During any widely publicized news event or hardship, fraudsters seek to take advantage of the public’s financial stress, curiosity and feelings of uncertainty. The COVID-19 pandemic has been no different. While you should always be vigilant about your online security, hackers and scammers have increased their efforts to take advantage of small businesses in particular. We’ve compiled a list of things for you to be cautious about to protect your data and your business.
1. Requests for money
During the current pandemic, there have been reports of email campaigns asking for money. Whether it’s a communication asking for donations related to victims or front-line workers, it’s important to research the group yourself and find the official website, rather than click a link in an email to make donations. Don’t click through on emails asking you to “pay off your balance.” The same goes for payment requests associated with the coronavirus—if you’re ever in doubt, call your bank or the institution requesting payment.
2. Relief funding hackers
Emails that have impersonated everyone from the SBA to respected financial institutions have been circulating and promising thousands of dollars in relief funds. Typically, these messages are designed for you to click through so the hacker can deploy malicious software or malware on your network. Additionally, scammers ask for personal information in association with these emails, including “account verification” to transfer the relief funds, only to hack their accounts. Never offer any personal information or account details until you have contacted the institution directly.
3. Federal government relief scams
The U.S. Department of the Treasury has stated, “If you receive calls, emails, or other communications claiming to be from the Treasury Department and offering COVID-19 related grants or stimulus payments in exchange for personal financial information, or an advance fee, or charge of any kind, including the purchase of gift cards, please do not respond.” Also, the government will never ask you for information or money to expedite your stimulus payment.
4. IRS and tax scams
The IRS isn’t going to call or send you an email asking to verify or provide your financial information so you can get your tax refund faster. Remember, don’t open them or click on attachments or links, simply delete the email. Go to IRS.gov for the most up-to-date information.
5. Hackers and your business deliveries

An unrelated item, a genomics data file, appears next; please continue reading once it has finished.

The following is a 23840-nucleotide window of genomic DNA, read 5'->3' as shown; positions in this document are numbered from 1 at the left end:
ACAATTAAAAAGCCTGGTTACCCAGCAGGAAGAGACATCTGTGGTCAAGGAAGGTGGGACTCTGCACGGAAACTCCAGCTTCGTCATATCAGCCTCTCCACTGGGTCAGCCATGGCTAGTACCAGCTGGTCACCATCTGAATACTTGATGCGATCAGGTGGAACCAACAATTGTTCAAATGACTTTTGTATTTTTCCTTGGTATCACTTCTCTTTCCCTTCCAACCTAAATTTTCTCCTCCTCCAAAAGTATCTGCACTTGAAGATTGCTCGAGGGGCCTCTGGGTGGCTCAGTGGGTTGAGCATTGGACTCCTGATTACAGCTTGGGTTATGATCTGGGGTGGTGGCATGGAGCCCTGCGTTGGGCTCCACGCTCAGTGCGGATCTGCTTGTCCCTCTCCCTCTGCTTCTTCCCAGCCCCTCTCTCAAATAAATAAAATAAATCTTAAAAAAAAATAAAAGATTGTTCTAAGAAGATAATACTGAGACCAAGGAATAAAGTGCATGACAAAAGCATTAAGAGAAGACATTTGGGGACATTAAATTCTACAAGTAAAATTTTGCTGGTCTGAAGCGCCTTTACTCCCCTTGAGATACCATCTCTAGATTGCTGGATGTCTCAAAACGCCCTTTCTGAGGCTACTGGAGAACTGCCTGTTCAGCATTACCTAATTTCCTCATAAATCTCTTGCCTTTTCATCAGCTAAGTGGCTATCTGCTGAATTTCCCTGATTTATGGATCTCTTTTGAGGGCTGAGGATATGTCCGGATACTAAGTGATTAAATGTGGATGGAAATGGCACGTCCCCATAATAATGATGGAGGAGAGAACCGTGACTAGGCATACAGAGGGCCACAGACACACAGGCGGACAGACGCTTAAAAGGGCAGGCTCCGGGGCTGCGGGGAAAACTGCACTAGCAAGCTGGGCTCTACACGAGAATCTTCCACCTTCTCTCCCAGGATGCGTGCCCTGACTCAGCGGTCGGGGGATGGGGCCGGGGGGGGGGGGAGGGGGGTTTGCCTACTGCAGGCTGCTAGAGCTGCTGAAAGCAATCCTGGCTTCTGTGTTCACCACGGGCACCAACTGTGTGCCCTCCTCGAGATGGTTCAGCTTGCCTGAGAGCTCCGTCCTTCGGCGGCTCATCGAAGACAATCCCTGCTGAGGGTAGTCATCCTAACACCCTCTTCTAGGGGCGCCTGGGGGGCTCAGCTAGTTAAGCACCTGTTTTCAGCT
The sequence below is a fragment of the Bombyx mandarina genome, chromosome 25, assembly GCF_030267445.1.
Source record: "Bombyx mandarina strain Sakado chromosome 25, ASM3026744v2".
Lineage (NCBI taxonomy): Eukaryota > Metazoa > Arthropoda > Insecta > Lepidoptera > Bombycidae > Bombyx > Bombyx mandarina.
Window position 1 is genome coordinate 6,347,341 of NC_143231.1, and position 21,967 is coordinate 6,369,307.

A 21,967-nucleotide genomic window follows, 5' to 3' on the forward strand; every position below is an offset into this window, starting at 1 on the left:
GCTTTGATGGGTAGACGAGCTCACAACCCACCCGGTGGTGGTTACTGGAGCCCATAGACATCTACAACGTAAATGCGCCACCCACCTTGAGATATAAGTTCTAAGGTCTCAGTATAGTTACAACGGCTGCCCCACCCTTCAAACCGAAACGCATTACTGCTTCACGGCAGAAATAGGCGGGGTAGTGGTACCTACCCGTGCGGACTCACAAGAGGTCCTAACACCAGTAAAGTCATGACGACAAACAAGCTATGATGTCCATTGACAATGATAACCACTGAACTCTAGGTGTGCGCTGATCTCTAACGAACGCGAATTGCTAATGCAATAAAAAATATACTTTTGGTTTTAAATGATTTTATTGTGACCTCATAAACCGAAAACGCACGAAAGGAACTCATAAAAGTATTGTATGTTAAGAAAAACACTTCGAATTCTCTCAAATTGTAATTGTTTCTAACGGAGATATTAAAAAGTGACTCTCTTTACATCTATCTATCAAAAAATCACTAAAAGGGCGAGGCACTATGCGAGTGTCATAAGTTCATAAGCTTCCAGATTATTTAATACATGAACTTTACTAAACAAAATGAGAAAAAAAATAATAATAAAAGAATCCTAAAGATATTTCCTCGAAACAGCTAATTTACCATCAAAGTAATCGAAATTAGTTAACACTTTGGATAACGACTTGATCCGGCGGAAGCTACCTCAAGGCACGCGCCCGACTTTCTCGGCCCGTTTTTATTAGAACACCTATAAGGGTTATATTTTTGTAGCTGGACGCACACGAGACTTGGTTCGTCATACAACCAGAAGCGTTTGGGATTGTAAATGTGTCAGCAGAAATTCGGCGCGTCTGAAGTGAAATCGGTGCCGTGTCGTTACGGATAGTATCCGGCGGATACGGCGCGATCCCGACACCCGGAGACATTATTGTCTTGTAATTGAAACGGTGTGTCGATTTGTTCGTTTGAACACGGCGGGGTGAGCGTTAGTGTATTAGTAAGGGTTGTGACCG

The current pandemic has also resulted in an increase in scam text messages and phone calls related to the coronavirus when it comes to businesses receiving deliveries. Fraudsters pretend to be delivery companies with an urgent package that is delayed. They then ask their victims for sensitive information to process orders and use that information to hack their accounts.
6. Business tech support
Right now, businesses need all the support they can get. Unfortunately, there are even tech support scams that can compromise your network or laptop. Let’s say you have a legitimate technical issue and need to contact online or telephone tech support. Don’t conduct an internet search for a company’s tech support line. Scammers are hoping you’ll do just that—and fall into their trap by calling the number and providing access to your accounts. Go to the company’s website to get the contact information.
The bottom line
Because of the current environment, internet use has increased dramatically. We're all online more often, so hackers and scammers are making more attempts to find businesses to willingly provide private information. BB&T will never ask you for personal information by email. There are more and more of these fraudsters popping up – protect yourself and your business by staying vigilant. Create unique randomized passwords for your accounts. Contact institutions directly. And be safe.
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The information provided is not intended to be legal, tax, or financial advice. BB&T hopes you find this information useful but we cannot guarantee that it is accurate, up to date, or appropriate for your situation. You should consult with a qualified attorney or financial advisor to understand how the law applies to your particular circumstances or for financial information specific to your personal or business situation.
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